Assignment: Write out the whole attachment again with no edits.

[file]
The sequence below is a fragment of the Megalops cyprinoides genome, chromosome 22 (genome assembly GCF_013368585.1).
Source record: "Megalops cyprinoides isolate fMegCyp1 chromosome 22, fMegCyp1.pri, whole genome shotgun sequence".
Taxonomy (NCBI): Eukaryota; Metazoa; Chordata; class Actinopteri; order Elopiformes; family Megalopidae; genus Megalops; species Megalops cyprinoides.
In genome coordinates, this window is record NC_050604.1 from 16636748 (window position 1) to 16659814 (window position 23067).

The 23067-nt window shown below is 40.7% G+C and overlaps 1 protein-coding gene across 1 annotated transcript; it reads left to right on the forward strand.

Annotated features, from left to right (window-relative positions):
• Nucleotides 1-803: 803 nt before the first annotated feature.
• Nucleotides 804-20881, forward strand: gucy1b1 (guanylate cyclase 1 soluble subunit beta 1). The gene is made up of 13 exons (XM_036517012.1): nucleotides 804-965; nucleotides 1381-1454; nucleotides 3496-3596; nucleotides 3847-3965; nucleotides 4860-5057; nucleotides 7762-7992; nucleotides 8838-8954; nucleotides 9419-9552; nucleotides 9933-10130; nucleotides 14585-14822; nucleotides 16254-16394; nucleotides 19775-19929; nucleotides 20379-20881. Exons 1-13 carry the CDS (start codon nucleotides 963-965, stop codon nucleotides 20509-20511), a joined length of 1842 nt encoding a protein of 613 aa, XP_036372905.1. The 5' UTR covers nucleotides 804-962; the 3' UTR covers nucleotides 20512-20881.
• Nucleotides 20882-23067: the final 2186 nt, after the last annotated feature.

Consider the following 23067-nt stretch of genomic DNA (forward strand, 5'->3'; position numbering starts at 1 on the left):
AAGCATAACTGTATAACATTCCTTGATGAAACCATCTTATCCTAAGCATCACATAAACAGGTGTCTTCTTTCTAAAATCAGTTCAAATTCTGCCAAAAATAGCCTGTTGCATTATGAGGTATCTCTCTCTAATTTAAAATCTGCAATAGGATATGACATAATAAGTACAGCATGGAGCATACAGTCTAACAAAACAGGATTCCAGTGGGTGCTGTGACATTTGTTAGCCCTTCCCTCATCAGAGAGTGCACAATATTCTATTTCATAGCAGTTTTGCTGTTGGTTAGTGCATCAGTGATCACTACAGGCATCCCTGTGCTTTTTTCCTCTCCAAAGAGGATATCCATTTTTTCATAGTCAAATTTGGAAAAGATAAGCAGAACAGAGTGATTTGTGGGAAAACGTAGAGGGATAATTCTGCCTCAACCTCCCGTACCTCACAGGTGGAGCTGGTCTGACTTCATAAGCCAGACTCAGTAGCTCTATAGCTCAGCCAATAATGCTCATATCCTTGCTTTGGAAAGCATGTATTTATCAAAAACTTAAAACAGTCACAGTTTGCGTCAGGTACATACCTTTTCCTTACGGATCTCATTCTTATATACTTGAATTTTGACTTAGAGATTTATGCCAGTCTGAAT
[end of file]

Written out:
The sequence below is a fragment of the Megalops cyprinoides genome, chromosome 22 (genome assembly GCF_013368585.1).
Source record: "Megalops cyprinoides isolate fMegCyp1 chromosome 22, fMegCyp1.pri, whole genome shotgun sequence".
Taxonomy (NCBI): Eukaryota; Metazoa; Chordata; class Actinopteri; order Elopiformes; family Megalopidae; genus Megalops; species Megalops cyprinoides.
In genome coordinates, this window is record NC_050604.1 from 16636748 (window position 1) to 16659814 (window position 23067).

The 23067-nt window shown below is 40.7% G+C and overlaps 1 protein-coding gene across 1 annotated transcript; it reads left to right on the forward strand.

Annotated features, from left to right (window-relative positions):
• Nucleotides 1-803: 803 nt before the first annotated feature.
• Nucleotides 804-20881, forward strand: gucy1b1 (guanylate cyclase 1 soluble subunit beta 1). The gene is made up of 13 exons (XM_036517012.1): nucleotides 804-965; nucleotides 1381-1454; nucleotides 3496-3596; nucleotides 3847-3965; nucleotides 4860-5057; nucleotides 7762-7992; nucleotides 8838-8954; nucleotides 9419-9552; nucleotides 9933-10130; nucleotides 14585-14822; nucleotides 16254-16394; nucleotides 19775-19929; nucleotides 20379-20881. Exons 1-13 carry the CDS (start codon nucleotides 963-965, stop codon nucleotides 20509-20511), a joined length of 1842 nt encoding a protein of 613 aa, XP_036372905.1. The 5' UTR covers nucleotides 804-962; the 3' UTR covers nucleotides 20512-20881.
• Nucleotides 20882-23067: the final 2186 nt, after the last annotated feature.

Consider the following 23067-nt stretch of genomic DNA (forward strand, 5'->3'; position numbering starts at 1 on the left):
AAGCATAACTGTATAACATTCCTTGATGAAACCATCTTATCCTAAGCATCACATAAACAGGTGTCTTCTTTCTAAAATCAGTTCAAATTCTGCCAAAAATAGCCTGTTGCATTATGAGGTATCTCTCTCTAATTTAAAATCTGCAATAGGATATGACATAATAAGTACAGCATGGAGCATACAGTCTAACAAAACAGGATTCCAGTGGGTGCTGTGACATTTGTTAGCCCTTCCCTCATCAGAGAGTGCACAATATTCTATTTCATAGCAGTTTTGCTGTTGGTTAGTGCATCAGTGATCACTACAGGCATCCCTGTGCTTTTTTCCTCTCCAAAGAGGATATCCATTTTTTCATAGTCAAATTTGGAAAAGATAAGCAGAACAGAGTGATTTGTGGGAAAACGTAGAGGGATAATTCTGCCTCAACCTCCCGTACCTCACAGGTGGAGCTGGTCTGACTTCATAAGCCAGACTCAGTAGCTCTATAGCTCAGCCAATAATGCTCATATCCTTGCTTTGGAAAGCATGTATTTATCAAAAACTTAAAACAGTCACAGTTTGCGTCAGGTACATACCTTTTCCTTACGGATCTCATTCTTATATACTTGAATTTTGACTTAGAGATTTATGCCAGTCTGAAT